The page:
Trump legal news brief: Jury orders Trump to pay E. Jean Carroll $83.3 million in damages

Yahoo News' succinct daily update on the criminal and civil cases against the 45th president of the United States.

E. Jean Carroll arrives at court.
E. Jean Carroll arrives at Manhattan federal court on Thursday. (Siegfried Nacion/Star Max/IPx via AP)

Less than three hours after beginning deliberation, the jury in the second defamation case brought by columnist E. Jean Carroll against former President Donald Trump issues a verdict ordering him to pay her $83.3 million in damages for his defamatory statements regarding his sexual assault of Carroll in 1996. During closing arguments Carroll’s lawyers ask the jury to award her at least $24 million in damages for repeatedly defaming her account of his sexual assault of her in a department store changing room. Trump lawyer Alina Habba counters that her client should not be held liable for threats made against Carroll by his supporters. Here are the latest details in the legal battles involving the former president who hopes to be reelected to the White House in 2024.

E. Jean Carroll defamation

Jury orders Trump to pay $83.3 million in damages to E. Jean Carroll

Key players: Columnist E. Jean Carroll, Carroll lawyers Roberta Kaplan and Shawn Crowley, Trump lawyer Alina Habba, Judge Lewis Kaplan

  • A New York jury issued a verdict Friday afternoon that Trump must pay Carroll $83.3 million for defamatory statements he made in which he denied sexually abusing her in a department store changing room in 1996, Politico reported.

  • Carroll’s lawyers had asked the jury to award her at least $24 million in compensatory and punitive damages, but the jury went far beyond that amount.

  • In a unanimous verdict, the jury found that Trump owed Carroll $7.3 million in compensatory damages, $11 million in order to repair her reputation and $65 million in punitive damages.

  • Last May, a jury found that Trump had sexually assaulted Carroll in 1996 and had later defamed her in 2022 by denying her account of the incident and asserting Carroll had made the story up to sell books. That jury also awarded Carroll $5 million in damages.

  • This trial centered around a statement Trump made in 2019 in which he asserted Carroll had made up the story of the assault in order to sell books. But Trump’s frequent attacks on Carroll also helped contribute to the staggering figure the jury reached on punitive damages.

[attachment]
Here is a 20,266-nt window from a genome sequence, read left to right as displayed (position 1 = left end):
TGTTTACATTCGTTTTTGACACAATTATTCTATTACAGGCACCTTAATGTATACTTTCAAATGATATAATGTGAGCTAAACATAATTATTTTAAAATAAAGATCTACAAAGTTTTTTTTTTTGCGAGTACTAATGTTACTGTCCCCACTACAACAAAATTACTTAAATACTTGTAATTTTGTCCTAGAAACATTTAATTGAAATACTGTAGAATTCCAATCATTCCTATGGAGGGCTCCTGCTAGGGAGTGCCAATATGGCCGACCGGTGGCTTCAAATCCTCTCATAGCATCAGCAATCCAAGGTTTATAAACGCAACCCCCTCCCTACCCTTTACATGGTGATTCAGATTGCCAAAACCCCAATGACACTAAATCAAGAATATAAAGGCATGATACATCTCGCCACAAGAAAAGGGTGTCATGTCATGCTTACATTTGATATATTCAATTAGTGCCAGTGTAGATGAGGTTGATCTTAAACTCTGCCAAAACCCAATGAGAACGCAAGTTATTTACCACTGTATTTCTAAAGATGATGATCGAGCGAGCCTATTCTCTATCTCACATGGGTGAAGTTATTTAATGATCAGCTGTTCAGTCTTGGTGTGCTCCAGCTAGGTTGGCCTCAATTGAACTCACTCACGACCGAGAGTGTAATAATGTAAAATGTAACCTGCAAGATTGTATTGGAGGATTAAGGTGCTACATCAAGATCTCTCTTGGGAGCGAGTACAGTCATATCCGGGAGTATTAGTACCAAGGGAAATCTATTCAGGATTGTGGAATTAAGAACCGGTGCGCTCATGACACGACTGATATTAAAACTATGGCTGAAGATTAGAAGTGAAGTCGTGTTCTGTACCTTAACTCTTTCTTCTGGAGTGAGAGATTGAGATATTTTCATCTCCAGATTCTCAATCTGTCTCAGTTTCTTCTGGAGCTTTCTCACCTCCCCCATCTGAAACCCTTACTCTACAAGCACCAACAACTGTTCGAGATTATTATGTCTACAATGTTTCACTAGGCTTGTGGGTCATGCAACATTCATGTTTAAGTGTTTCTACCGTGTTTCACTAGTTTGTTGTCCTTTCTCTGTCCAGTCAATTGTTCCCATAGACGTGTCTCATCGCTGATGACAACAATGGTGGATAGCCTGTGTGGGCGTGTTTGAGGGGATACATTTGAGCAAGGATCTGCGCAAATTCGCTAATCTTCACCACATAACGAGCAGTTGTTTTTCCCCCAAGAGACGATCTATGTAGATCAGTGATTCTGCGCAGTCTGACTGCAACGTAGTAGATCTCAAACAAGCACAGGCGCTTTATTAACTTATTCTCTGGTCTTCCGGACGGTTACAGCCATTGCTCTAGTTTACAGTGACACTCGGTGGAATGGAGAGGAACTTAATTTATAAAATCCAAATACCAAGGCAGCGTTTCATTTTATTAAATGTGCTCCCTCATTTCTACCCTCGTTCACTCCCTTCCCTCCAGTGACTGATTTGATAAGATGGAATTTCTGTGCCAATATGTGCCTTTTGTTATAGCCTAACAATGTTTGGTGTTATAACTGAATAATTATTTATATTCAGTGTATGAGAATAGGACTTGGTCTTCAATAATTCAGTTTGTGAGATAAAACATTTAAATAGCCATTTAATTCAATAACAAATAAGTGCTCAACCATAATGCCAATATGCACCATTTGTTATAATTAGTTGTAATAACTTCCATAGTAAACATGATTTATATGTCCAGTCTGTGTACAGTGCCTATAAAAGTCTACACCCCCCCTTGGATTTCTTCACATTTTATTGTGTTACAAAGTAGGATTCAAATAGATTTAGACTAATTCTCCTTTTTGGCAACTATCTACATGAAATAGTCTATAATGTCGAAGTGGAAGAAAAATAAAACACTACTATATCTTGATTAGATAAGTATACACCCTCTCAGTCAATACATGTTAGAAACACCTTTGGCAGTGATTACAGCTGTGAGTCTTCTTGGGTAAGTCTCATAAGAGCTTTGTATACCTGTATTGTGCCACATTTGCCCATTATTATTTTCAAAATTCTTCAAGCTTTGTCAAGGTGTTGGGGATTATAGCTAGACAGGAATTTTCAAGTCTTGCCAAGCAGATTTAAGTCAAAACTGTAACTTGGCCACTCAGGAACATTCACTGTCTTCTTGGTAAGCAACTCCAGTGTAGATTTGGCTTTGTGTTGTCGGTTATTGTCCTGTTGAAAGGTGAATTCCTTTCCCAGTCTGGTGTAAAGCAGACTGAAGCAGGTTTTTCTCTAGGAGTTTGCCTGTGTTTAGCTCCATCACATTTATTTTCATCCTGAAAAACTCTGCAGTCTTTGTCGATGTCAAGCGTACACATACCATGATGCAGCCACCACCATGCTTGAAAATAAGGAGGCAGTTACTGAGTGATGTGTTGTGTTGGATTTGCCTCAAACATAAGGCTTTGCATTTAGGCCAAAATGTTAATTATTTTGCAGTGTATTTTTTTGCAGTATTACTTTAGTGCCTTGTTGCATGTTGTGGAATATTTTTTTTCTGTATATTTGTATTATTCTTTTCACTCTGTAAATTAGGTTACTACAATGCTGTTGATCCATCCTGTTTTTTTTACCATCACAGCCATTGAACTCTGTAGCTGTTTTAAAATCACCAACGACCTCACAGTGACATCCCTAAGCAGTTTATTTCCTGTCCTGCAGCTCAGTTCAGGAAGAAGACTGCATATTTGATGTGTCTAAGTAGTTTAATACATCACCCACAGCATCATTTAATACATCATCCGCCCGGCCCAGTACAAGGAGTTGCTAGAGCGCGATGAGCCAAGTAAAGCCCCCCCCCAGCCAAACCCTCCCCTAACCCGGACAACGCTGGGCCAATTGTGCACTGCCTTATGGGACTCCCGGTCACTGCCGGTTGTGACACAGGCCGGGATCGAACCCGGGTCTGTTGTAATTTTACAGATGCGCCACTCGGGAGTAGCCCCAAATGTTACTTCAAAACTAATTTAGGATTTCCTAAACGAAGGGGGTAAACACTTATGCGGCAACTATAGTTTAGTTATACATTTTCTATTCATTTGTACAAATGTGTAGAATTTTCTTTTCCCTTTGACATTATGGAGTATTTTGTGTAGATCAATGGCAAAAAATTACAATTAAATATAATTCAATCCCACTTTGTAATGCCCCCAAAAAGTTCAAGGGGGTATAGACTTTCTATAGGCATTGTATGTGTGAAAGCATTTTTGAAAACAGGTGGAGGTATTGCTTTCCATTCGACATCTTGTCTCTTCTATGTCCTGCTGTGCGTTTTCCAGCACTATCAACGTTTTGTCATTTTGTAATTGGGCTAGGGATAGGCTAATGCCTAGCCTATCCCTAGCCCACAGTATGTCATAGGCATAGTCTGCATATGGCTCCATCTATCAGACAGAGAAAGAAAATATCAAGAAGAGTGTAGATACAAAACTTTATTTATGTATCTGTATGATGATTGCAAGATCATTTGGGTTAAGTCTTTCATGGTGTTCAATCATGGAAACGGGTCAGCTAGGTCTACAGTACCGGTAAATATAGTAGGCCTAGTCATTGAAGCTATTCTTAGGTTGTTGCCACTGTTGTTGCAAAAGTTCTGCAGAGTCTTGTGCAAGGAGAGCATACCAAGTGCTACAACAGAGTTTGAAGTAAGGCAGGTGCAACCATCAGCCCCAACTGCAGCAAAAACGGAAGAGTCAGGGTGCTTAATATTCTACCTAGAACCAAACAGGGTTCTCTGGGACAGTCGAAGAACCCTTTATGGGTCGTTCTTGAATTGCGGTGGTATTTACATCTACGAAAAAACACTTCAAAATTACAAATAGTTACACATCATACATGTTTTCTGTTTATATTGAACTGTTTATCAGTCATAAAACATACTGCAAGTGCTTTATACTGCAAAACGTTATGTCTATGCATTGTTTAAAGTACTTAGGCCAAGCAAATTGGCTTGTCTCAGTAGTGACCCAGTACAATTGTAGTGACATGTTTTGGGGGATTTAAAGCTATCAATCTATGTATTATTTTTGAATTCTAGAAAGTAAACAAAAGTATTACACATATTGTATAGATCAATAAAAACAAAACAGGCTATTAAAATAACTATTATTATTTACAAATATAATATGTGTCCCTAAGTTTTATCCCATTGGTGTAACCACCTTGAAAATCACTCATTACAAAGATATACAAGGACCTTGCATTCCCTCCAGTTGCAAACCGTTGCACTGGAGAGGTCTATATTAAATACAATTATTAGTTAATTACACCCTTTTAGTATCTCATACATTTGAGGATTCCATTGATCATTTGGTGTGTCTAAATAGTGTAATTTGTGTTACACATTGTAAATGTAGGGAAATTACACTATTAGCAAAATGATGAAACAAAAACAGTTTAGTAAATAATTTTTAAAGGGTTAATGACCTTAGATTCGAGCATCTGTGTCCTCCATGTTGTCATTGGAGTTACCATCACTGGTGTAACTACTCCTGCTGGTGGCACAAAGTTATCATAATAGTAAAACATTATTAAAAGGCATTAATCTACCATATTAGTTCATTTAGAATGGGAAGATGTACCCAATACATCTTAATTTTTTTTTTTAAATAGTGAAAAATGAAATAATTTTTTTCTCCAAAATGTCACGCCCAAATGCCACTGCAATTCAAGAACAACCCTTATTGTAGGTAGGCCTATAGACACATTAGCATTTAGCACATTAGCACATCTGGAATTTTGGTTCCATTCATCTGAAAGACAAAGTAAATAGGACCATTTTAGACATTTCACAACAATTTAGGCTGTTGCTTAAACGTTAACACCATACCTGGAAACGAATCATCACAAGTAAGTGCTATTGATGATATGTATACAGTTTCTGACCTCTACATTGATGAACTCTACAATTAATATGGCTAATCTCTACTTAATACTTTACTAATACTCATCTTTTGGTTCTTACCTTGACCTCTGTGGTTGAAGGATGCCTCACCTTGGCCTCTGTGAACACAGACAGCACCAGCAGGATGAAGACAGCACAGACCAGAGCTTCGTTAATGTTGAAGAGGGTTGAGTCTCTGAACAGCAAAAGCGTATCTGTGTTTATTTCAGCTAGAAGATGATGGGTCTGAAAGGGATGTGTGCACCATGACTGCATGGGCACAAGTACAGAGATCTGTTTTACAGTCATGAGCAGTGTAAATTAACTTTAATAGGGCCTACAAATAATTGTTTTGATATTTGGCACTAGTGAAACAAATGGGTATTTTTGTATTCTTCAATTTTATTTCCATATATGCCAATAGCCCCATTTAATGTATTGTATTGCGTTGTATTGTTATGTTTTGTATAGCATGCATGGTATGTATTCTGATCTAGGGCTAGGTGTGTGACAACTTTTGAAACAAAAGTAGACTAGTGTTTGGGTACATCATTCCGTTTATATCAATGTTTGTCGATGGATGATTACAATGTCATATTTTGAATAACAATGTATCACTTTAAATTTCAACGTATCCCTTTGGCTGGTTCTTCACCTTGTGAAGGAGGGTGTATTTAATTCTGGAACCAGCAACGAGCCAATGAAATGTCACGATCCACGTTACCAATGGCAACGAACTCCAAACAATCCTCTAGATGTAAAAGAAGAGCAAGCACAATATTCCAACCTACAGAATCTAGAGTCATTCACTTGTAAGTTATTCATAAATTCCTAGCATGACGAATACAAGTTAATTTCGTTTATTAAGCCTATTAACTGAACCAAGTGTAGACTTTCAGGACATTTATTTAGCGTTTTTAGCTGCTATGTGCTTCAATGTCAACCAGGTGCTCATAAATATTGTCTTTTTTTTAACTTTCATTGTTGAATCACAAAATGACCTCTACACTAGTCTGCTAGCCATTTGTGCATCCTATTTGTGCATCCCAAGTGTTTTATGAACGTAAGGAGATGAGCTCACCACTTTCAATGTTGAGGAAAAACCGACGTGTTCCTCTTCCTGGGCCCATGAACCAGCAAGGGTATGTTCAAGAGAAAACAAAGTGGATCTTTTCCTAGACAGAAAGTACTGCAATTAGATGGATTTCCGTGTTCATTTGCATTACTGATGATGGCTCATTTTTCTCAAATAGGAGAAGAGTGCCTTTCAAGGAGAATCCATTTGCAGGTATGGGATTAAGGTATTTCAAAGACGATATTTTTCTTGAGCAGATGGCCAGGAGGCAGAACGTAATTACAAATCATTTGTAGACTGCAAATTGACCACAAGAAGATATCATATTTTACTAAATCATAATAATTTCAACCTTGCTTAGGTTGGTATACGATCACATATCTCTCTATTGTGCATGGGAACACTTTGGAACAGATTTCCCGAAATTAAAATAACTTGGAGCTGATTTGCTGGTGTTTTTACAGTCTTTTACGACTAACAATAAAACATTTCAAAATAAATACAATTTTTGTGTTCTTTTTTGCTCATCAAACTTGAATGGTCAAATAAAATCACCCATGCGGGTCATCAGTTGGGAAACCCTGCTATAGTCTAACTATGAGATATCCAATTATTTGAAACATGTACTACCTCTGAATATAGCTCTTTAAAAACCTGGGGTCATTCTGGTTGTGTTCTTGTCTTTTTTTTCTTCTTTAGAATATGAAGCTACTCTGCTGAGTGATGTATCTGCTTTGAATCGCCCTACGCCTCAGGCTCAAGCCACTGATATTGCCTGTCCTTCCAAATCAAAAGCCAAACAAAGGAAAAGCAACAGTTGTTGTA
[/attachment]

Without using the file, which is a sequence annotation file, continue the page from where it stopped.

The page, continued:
• Kaplan ordered that the identity of the jurors be kept secret throughout the trial, and he issued a word of warning to the jurors after the verdict was read.

  • “My advice to you is that you never disclose that you were on this jury,” he said.

  • On social media, Trump said he would appeal the decision. “THIS IS NOT AMERICA!” he wrote of the verdict.

Why it matters: Two separate juries have now awarded Carroll more than $88 million in damages. Carroll’s lawyers had argued that only a significant sum would compel Trump to stop his attacks on Carroll. It remains to be seen whether that will happen.

Carroll’s lawyer asks jury for at least $24 million in damages from Trump

Key players: Columnist E. Jean Carroll, Carroll lawyers Roberta Kaplan and Shawn Crowley, Trump lawyer Alina Habba, Judge Lewis Kaplan

  • In closing arguments Friday, Carroll’s lawyers told the jury that Trump should be forced to pay their client at least $24 million in compensatory damages in addition to the $10 million they are seeking in punitive damages for his repeated defamation, the Associated Press reported.

  • Though a jury ruled in May that Trump had sexually assaulted Carroll in a department store changing room in 1996 and ordered him to pay her $5 million for defaming her by denying her account of the incident in a memoir published in 2019, Trump has continued to portray her as a liar.

  • As those comments continued, Carroll sued Trump a second time, seeking $10 million in compensatory damages. On Friday, Roberta Kaplan cited a new total amount, saying Trump should be on the hook for at least $12 million in compensatory damages, intended to compensate for losses, and another $12 million for punitive damages, which are awarded to punish a defendant.

  • "We’re all human beings, and we’re all capable of understanding the pain and suffering Ms. Carroll has experienced,” Kaplan told the jury. “In our view, the damage to Ms. Carroll’s sense of self — to her peace of mind — the feeling that we all have that we can go about our lives every day and not be suddenly attacked or raped or killed is very significant, so the dollar number to compensate for that has to be very large."

  • Throughout the trial, which will decide the amount of damages, if any, Trump must pay Carroll, her lawyers have argued that the jury must decide on a figure high enough that will keep Trump from defaming her yet again.

  • “The one thing Donald Trump cares about is money,” Kaplan said on Friday.

  • During Kaplan’s closing, Trump angrily stormed out of the courtroom but returned to sit at the defense table to hear Habba deliver hers.

  • Habba took issue with the idea that Trump’s attacks on Carroll had resulted directly in death threats from his supporters on social media, and portrayed her as hungry for fame.

  • “We have watched six days of a plaintiff trying to pin Twitter trolls’ comments on a former president of the United States without accepting any responsibility for the media and the press frenzy and the public profile that she wanted and she still enjoys," Habba told the jury.

  • Carroll testified about the threats she had received since coming forward with her story of being assaulted by Trump, saying that the number of threats exploded when Trump denied her account in a 2019 statement made when he was president.

  • In her closing, Habba said Trump could not be held liable for threats made against Carroll by others. "President Trump should not have to pay for their threats. He does not condone them. He did not direct them. All he did was tell his truth," she said.